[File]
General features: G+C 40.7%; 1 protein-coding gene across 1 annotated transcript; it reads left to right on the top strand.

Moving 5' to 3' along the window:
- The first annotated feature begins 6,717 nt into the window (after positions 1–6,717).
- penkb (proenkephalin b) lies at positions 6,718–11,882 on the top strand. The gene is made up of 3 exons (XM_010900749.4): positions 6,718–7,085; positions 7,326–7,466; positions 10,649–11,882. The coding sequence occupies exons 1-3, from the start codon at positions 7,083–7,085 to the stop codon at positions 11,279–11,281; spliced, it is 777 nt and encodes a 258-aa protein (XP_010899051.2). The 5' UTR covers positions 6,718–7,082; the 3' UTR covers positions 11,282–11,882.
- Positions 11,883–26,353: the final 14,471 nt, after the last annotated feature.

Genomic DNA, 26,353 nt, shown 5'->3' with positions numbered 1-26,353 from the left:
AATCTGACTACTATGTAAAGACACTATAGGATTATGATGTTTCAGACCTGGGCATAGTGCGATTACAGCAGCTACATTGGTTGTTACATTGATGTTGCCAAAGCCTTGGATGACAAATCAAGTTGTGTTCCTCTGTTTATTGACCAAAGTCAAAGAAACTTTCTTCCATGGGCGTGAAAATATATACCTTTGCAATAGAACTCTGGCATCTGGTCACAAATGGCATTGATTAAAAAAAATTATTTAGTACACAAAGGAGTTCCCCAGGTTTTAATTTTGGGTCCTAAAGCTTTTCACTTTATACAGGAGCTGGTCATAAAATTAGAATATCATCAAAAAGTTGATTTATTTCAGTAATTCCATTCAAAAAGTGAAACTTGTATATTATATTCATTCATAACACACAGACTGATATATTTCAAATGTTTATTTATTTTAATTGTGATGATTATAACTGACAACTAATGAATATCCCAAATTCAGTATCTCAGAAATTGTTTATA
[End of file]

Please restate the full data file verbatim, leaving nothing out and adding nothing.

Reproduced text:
General features: G+C 40.7%; 1 protein-coding gene across 1 annotated transcript; it reads left to right on the top strand.

Moving 5' to 3' along the window:
- The first annotated feature begins 6,717 nt into the window (after positions 1–6,717).
- penkb (proenkephalin b) lies at positions 6,718–11,882 on the top strand. The gene is made up of 3 exons (XM_010900749.4): positions 6,718–7,085; positions 7,326–7,466; positions 10,649–11,882. The coding sequence occupies exons 1-3, from the start codon at positions 7,083–7,085 to the stop codon at positions 11,279–11,281; spliced, it is 777 nt and encodes a 258-aa protein (XP_010899051.2). The 5' UTR covers positions 6,718–7,082; the 3' UTR covers positions 11,282–11,882.
- Positions 11,883–26,353: the final 14,471 nt, after the last annotated feature.

Genomic DNA, 26,353 nt, shown 5'->3' with positions numbered 1-26,353 from the left:
AATCTGACTACTATGTAAAGACACTATAGGATTATGATGTTTCAGACCTGGGCATAGTGCGATTACAGCAGCTACATTGGTTGTTACATTGATGTTGCCAAAGCCTTGGATGACAAATCAAGTTGTGTTCCTCTGTTTATTGACCAAAGTCAAAGAAACTTTCTTCCATGGGCGTGAAAATATATACCTTTGCAATAGAACTCTGGCATCTGGTCACAAATGGCATTGATTAAAAAAAATTATTTAGTACACAAAGGAGTTCCCCAGGTTTTAATTTTGGGTCCTAAAGCTTTTCACTTTATACAGGAGCTGGTCATAAAATTAGAATATCATCAAAAAGTTGATTTATTTCAGTAATTCCATTCAAAAAGTGAAACTTGTATATTATATTCATTCATAACACACAGACTGATATATTTCAAATGTTTATTTATTTTAATTGTGATGATTATAACTGACAACTAATGAATATCCCAAATTCAGTATCTCAGAAATTGTTTATA